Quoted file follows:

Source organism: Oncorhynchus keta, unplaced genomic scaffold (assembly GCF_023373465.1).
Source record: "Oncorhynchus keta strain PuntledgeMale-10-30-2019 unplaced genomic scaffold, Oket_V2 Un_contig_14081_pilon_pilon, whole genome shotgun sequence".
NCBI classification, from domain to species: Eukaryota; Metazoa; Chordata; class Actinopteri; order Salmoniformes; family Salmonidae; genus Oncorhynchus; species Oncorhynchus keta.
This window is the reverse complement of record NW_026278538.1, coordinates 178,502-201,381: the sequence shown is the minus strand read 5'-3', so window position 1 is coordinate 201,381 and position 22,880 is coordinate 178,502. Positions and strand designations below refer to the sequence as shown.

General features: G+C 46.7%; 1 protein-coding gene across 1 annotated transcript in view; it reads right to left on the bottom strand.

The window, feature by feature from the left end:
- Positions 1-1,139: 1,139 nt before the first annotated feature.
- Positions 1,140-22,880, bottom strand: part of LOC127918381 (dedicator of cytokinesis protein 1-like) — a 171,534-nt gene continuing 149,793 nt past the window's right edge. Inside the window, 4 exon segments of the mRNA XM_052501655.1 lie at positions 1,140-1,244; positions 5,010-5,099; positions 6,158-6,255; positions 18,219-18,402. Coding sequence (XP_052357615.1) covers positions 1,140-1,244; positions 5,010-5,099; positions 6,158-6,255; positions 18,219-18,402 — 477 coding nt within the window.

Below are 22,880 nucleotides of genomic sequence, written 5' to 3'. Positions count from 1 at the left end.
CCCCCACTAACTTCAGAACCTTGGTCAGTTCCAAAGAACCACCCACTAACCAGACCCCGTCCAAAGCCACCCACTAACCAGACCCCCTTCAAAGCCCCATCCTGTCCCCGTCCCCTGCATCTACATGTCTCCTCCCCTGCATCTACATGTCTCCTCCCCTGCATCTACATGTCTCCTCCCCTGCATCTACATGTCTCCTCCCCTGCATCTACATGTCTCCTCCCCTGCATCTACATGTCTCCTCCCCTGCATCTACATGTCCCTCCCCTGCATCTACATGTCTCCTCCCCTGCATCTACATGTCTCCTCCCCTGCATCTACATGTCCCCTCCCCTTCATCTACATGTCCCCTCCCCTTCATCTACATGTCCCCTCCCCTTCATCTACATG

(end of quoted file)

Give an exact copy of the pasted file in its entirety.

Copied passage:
Source organism: Oncorhynchus keta, unplaced genomic scaffold (assembly GCF_023373465.1).
Source record: "Oncorhynchus keta strain PuntledgeMale-10-30-2019 unplaced genomic scaffold, Oket_V2 Un_contig_14081_pilon_pilon, whole genome shotgun sequence".
NCBI classification, from domain to species: Eukaryota; Metazoa; Chordata; class Actinopteri; order Salmoniformes; family Salmonidae; genus Oncorhynchus; species Oncorhynchus keta.
This window is the reverse complement of record NW_026278538.1, coordinates 178,502-201,381: the sequence shown is the minus strand read 5'-3', so window position 1 is coordinate 201,381 and position 22,880 is coordinate 178,502. Positions and strand designations below refer to the sequence as shown.

General features: G+C 46.7%; 1 protein-coding gene across 1 annotated transcript in view; it reads right to left on the bottom strand.

The window, feature by feature from the left end:
- Positions 1-1,139: 1,139 nt before the first annotated feature.
- Positions 1,140-22,880, bottom strand: part of LOC127918381 (dedicator of cytokinesis protein 1-like) — a 171,534-nt gene continuing 149,793 nt past the window's right edge. Inside the window, 4 exon segments of the mRNA XM_052501655.1 lie at positions 1,140-1,244; positions 5,010-5,099; positions 6,158-6,255; positions 18,219-18,402. Coding sequence (XP_052357615.1) covers positions 1,140-1,244; positions 5,010-5,099; positions 6,158-6,255; positions 18,219-18,402 — 477 coding nt within the window.

Below are 22,880 nucleotides of genomic sequence, written 5' to 3'. Positions count from 1 at the left end.
CCCCCACTAACTTCAGAACCTTGGTCAGTTCCAAAGAACCACCCACTAACCAGACCCCGTCCAAAGCCACCCACTAACCAGACCCCCTTCAAAGCCCCATCCTGTCCCCGTCCCCTGCATCTACATGTCTCCTCCCCTGCATCTACATGTCTCCTCCCCTGCATCTACATGTCTCCTCCCCTGCATCTACATGTCTCCTCCCCTGCATCTACATGTCTCCTCCCCTGCATCTACATGTCTCCTCCCCTGCATCTACATGTCCCTCCCCTGCATCTACATGTCTCCTCCCCTGCATCTACATGTCTCCTCCCCTGCATCTACATGTCCCCTCCCCTTCATCTACATGTCCCCTCCCCTTCATCTACATGTCCCCTCCCCTTCATCTACATG